Xi Jinping's anti-corruption campaign
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Many schools in China charge extra fees to make up budget shortfalls. Photo: Xinhua

NewNo gifts for the teachers: China puts corruption in schools under scrutiny

Graft authorities target gift-giving to teachers and the illegal charging of extra fees, among other corrupt practices in the education sector

Chinese authorities will target gift-giving to teachers, illegal charging of extra fees and embezzlement in the education sector as part of China's corruption crackdown, the country's top graft watchdog said on Tuesday.

President Xi Jinping has embarked on a sweeping campaign against corruption since 2012, pursuing high-ranking "tigers" as well as lowly "flies" in the government.

While tuition is free in the nine years of compulsory education, many schools charge extra fees to make up budget shortfalls, and parents sometimes give teachers gifts to curry favour with them.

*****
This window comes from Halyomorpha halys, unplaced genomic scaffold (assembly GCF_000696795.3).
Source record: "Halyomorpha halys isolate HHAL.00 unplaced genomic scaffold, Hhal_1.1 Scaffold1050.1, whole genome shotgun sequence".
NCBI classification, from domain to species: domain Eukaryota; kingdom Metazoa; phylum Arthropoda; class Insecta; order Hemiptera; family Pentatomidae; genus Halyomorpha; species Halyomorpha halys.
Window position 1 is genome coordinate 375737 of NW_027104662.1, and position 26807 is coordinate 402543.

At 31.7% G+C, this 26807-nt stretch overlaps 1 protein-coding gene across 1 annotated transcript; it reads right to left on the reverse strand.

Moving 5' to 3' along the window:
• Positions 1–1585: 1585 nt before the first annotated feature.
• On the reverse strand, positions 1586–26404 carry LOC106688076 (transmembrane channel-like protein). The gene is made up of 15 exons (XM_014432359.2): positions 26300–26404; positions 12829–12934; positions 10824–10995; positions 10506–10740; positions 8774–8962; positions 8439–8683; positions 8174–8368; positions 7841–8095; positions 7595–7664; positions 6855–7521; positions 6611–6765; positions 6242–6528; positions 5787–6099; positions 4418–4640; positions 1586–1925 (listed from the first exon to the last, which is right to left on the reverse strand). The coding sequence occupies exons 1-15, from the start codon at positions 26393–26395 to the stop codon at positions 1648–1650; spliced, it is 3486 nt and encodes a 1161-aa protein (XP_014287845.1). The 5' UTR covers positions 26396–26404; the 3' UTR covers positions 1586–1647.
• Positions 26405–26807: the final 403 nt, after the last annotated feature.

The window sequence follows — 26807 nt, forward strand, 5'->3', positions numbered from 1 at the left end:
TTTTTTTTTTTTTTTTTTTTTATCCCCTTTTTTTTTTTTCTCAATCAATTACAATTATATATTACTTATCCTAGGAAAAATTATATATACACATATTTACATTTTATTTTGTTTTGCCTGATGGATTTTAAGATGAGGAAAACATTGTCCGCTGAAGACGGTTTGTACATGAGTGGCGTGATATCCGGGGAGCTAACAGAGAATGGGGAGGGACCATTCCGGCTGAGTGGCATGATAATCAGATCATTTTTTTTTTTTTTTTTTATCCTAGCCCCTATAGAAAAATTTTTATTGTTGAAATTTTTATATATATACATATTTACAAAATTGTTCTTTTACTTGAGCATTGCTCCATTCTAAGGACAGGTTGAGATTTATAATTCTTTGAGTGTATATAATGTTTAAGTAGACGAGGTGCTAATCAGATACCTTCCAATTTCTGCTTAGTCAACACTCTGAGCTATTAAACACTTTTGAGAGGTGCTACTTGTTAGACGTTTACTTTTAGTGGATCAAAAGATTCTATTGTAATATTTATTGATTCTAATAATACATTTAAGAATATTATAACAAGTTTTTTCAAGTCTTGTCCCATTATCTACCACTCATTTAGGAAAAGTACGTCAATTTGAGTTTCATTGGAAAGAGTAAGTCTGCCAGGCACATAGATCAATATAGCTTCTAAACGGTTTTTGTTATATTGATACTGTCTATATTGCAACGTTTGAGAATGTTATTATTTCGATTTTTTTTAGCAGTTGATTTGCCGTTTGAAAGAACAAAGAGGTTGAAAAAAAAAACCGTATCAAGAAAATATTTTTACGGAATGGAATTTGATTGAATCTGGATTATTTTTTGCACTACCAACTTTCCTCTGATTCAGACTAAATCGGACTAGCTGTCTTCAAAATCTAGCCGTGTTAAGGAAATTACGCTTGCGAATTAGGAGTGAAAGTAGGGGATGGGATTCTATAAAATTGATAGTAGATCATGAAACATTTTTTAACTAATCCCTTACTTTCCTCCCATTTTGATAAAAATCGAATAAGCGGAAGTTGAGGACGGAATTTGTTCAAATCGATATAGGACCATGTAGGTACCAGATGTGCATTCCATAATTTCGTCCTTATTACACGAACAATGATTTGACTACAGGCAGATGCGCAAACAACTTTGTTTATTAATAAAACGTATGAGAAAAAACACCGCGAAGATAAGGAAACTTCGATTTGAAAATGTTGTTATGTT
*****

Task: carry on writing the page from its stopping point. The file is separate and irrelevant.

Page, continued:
In a joint statement with the education and finance ministries among other departments, the Central Commission for Discipline Inspection said teachers had a responsibility not to abuse their positions for profit.

"For orders not followed, bans not enforced and behaviour that runs contrary to discipline, cases will be discovered, investigated, exposed and found out," it said.

Teachers are forbidden from accepting invitations to banquets and holding "extra classes against the rules", it added.

Such rules are already supposed to be in place, according to the CCDI.

Education is a particularly sensitive topic on the mainland because of the traditional importance parents put on schooling as well as intense competition among students for a limited number of university places.

This article appeared in the South China Morning Post print edition as: Graft in schools comes under scrutiny